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Can I Work 40 hours as an International Student in Canada?

In certain circumstances, International Students in Canada can work more than the stipulated 24hours per week. The Minister of Immigration, Hon. Marc Miller recently announced that international students effective September 2024 will only be allowed to work 24 hours per week during regular school sessions.

However, the good news is that under certain conditions, you can work for up to 40 hours or more per week, and there are two scenarios in which this can occur:

  1. Scheduled breaks: International students can work full-time during scheduled breaks (winter, summer, reading weeks). They can also work overtime or combine part-time jobs during these breaks.

  2. Working on Campus: Students with study permits permitting on-campus work and who have maintained full-time status throughout their program can work unlimited hours per week on campus during their final academic session if they only need a part-time course load to complete their program.

What is On-Campus Work?

On-campus work refers to employment opportunities located within the physical boundaries of your university or college campus. This includes buildings, facilities, and departments operated by the institution itself.

Who is Eligible for On-Campus Work?

Here's a breakdown of students eligible for on-campus work in Canada:

You must be registered as a full-time student at a designated learning institution (DLI). This includes:

  • Public post-secondary institutions (colleges, universities, trade or technical schools)

  • Private post-secondary institutions operating under the same rules as public institutions in Quebec

  • Private or public secondary or post-secondary institutions in Quebec offering qualifying programs of 900 hours or more leading to:

    • Diploma of Vocational Studies (DVS)

    • Attestation of Vocational Specialization (AVS)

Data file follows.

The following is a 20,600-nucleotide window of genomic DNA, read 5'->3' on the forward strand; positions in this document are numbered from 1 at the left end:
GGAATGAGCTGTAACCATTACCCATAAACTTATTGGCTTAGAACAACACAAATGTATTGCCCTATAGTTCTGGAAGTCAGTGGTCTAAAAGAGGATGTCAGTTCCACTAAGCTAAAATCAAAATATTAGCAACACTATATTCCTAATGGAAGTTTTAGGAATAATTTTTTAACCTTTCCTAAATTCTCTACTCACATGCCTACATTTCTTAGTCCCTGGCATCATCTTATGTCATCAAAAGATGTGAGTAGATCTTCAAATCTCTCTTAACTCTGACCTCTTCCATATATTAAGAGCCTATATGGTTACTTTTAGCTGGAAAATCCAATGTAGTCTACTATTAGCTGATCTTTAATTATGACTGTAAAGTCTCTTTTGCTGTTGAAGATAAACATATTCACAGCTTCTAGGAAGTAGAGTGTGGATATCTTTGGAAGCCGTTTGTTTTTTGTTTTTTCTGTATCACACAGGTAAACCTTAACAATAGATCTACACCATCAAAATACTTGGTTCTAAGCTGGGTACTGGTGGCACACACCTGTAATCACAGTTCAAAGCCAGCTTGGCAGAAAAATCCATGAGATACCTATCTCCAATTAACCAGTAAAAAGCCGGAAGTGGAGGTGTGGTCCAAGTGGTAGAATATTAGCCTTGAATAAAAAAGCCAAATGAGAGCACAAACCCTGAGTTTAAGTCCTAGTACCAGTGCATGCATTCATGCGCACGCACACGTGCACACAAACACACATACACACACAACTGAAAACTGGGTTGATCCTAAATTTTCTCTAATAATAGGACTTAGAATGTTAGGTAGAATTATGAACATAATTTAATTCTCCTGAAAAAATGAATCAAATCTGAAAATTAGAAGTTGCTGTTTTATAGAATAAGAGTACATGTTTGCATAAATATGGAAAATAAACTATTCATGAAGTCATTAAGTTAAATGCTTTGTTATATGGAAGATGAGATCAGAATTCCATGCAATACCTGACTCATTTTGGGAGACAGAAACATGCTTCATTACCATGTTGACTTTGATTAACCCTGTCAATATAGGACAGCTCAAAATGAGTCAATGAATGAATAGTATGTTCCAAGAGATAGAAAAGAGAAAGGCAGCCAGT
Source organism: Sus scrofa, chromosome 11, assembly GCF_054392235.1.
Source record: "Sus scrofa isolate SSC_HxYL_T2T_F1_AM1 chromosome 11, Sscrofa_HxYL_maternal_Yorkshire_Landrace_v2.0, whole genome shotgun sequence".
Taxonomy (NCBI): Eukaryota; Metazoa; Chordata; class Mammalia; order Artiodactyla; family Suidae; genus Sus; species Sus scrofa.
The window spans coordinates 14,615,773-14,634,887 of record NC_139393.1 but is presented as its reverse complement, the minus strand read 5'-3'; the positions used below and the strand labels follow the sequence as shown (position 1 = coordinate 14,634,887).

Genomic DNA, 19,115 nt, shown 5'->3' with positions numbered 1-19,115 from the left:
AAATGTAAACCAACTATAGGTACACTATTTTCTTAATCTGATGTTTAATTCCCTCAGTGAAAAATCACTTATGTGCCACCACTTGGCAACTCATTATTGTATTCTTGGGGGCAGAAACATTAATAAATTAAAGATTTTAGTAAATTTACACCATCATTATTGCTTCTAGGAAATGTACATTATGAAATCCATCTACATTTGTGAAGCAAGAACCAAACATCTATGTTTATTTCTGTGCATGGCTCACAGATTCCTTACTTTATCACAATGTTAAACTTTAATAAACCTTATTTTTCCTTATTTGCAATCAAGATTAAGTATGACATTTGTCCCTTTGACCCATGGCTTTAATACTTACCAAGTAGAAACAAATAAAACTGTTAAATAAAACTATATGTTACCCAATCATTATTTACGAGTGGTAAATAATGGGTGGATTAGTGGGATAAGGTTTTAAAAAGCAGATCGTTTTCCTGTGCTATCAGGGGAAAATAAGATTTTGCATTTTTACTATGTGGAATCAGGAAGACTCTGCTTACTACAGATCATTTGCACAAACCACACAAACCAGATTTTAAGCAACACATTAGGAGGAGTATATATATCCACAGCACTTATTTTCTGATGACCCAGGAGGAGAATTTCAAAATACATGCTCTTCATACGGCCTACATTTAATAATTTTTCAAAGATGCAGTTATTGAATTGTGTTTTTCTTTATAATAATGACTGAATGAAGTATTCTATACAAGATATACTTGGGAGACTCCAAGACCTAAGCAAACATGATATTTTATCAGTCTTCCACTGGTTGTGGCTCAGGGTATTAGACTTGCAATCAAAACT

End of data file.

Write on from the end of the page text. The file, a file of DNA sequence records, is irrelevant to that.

• Canadian private institutions authorized to confer degrees (associate, bachelor's, master's, or doctoral) but only if:

  • The program leads to a degree authorized by the province.

  • The program is part of the institution's degree-granting offerings (not all programs qualify).

Do I Need a Work Permit to Work on Campus?

Generally, if you're a full-time student, you don't need a separate work permit to work on campus at the university or college you're attending. This permission should be indicated on your study permit itself. However, there are a few exceptions:

  • Your study permit doesn't mention on-campus work: If it only says you can work off-campus, you can still work on campus during your final semester with a part-time course load, but for a maximum of 20 hours per week.

  • Working in a healthcare setting: If your on-campus job involves working in a hospital or somewhere public health is crucial, you might need an Immigration Medical Examination (IME) even if you didn't require one for your study permit application.

What Jobs Count as On-Campus Work?

Here's the good news: on-campus work offers a variety of opportunities! On-campus work is defined as employment happening within the boundaries of your school's campus. This includes:

  • Working for the institution itself

  • Working for a faculty member

  • Working for a student organization

  • Being self-employed with a business operating on campus

  • Working for a private business or contractor providing services on campus

Important Note: You'll Need a Social Insurance Number (SIN)

To work legally in Canada, you'll need a Social Insurance Number (SIN). The good news is you can apply for a SIN specifically for on-campus employment, as long as you have a valid study permit. You can apply for your SIN before you start working or within the first 3 days of your employment.


  • Your campus can have multiple locations, and as long as they're in the same city, you can work at any of them. However, if the campuses are in different cities, you're restricted to working at the one where you're registered as a full-time student.

  • Keep an eye on your study permit expiry date and course load to ensure you comply with on-campus work eligibility.

  • You can work remotely for employers located within your school's boundaries, as long as they provide a teleworking agreement for confirmation.

What next?

International students are major assets to Canada economically, socially, and culturally. At InfoPlace Canada, we strive to ensure our international student clients are well-positioned to succeed in Canada. Book a Consultation with our Consultants to get expert guidance and the comprehensive insights you need to make your dream of studying in Canada a reality.


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